ATLANTA (AP) — After falling four years in a row, U.S. births may finally be leveling off.
The number of babies born last year — a little shy of 4 million — is only a few hundred less than the number in 2011, according to a government report released Friday.
That suggests that lately, fewer couples may be scared away from having children because of the economy or other factors, some experts say. Among the signs of a possible turning point: The birth rate for women in their early 30s inched up for the first time since 2007.
"We may be on level course or potentially even see a rise" in birth trends in the near future, said Brady Hamilton, a statistician with the Centers for Disease Control and Prevention.
Some are a bit more pessimistic.
"The decline has slowed down, but it's still a decline," said Carol Hogue, an Emory University expert on birth trends.
Falling births is a relatively new phenomenon in this country. Births were on the rise since the late 1990s and hit an all-time high of more than 4.3 million in 2007. The drop that followed was widely attributed to the nation's flagging economy. Experts believed that many women or couples who were out of work or had other money problems felt they couldn't afford to start or add to their family.
The economy officially was in a recession from December 2007 until June 2009. But well into 2011, polls showed most Americans remained gloomy, citing anemic hiring, a depressed housing market and other factors.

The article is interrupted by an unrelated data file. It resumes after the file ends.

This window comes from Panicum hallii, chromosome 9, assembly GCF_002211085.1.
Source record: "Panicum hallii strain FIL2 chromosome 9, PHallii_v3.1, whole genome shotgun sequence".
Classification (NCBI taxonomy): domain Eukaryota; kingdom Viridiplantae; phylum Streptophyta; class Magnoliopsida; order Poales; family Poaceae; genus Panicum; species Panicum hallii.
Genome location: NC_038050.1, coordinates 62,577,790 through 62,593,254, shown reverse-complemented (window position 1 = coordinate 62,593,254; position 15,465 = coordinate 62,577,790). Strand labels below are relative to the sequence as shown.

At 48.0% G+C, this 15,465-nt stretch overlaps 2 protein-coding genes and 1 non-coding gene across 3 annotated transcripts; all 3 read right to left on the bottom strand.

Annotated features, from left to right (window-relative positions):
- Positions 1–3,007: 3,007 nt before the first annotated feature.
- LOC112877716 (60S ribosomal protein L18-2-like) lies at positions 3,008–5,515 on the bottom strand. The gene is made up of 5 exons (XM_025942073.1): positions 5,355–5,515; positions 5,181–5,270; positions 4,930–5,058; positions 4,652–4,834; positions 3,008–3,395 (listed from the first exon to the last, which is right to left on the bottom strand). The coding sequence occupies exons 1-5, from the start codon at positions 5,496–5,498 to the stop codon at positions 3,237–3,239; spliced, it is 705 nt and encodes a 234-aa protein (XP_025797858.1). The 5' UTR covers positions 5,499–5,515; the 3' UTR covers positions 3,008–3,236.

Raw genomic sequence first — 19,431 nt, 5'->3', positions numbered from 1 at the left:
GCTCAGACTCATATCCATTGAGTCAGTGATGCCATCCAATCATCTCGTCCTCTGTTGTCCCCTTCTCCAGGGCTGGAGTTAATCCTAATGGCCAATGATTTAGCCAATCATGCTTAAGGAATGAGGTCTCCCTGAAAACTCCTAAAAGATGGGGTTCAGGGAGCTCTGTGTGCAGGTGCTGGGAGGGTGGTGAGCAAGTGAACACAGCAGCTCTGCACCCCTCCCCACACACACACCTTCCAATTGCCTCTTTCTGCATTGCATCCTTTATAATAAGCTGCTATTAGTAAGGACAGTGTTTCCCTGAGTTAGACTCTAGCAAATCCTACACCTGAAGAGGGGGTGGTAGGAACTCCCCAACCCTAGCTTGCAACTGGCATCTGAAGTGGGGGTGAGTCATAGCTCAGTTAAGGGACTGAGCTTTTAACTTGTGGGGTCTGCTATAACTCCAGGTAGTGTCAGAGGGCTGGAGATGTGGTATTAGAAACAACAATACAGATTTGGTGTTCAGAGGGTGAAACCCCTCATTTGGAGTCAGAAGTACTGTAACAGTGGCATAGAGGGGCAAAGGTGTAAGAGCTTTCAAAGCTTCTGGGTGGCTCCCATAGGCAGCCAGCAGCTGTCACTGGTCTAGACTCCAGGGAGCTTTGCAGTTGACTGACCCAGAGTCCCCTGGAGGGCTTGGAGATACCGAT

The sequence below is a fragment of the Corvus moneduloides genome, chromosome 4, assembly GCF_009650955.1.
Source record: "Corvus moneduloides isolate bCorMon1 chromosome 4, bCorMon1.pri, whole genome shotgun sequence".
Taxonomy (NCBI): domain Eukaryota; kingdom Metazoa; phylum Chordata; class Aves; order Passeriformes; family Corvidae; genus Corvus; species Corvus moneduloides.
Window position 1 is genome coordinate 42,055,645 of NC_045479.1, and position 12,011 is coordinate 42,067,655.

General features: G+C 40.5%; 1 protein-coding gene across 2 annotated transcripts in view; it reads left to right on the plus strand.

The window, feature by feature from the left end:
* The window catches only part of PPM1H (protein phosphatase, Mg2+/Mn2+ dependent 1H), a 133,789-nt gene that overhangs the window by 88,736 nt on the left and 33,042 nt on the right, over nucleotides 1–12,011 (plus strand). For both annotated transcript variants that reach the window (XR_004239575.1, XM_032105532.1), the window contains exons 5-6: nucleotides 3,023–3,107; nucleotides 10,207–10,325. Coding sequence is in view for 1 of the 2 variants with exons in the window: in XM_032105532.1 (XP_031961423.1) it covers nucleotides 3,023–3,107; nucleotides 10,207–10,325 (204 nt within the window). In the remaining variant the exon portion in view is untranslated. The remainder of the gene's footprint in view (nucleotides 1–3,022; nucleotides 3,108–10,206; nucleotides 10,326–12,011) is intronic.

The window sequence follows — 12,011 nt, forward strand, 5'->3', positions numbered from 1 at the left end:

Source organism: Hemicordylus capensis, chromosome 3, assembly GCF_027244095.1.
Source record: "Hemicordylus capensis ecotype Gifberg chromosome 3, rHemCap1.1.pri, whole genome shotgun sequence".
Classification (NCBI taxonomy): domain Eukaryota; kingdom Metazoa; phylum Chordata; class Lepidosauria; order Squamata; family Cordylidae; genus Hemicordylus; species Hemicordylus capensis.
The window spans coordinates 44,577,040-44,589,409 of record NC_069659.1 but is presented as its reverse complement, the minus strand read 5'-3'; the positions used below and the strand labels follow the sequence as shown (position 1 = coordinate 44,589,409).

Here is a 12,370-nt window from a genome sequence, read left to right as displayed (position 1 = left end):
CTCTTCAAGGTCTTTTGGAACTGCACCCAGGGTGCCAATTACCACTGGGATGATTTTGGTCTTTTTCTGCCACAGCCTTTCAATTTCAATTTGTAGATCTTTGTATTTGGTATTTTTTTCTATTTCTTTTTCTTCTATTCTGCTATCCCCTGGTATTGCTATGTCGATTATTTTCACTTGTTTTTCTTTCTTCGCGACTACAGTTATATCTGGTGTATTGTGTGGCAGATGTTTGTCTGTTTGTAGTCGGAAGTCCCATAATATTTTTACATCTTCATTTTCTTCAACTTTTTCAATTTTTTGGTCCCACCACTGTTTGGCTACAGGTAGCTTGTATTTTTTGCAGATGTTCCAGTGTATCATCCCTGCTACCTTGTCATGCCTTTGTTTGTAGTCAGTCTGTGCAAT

The new CDC report is a first glimpse at 2012 birth certificate data from state health departments, but the numbers aren't expected to change much.
Highlights of the report include:
— The birth rate for all women of childbearing age — 63 births per 1,000 women — was essentially flat from the year before.
— Rates dropped for Hispanic women, 2 percent, and blacks, 1 percent, but less than the previous year. The rate continued to stay the same for whites, rose 4 percent for Asian-American and Pacific Islanders, and fell slightly for American Indians and Alaska Natives.
— Rates fell again for women in their early 20s, down 3 percent from 2011. That's the lowest mark for women in that age group since 1940, when comprehensive national birth records were first compiled.
— For women in their late 20s, birth rates fell 1 percent. That age group accounts for more than a quarter of all of the nation's births. The rate rose a slight 1 percent for women in their early 30s, who have nearly as many babies as women in their late 20s.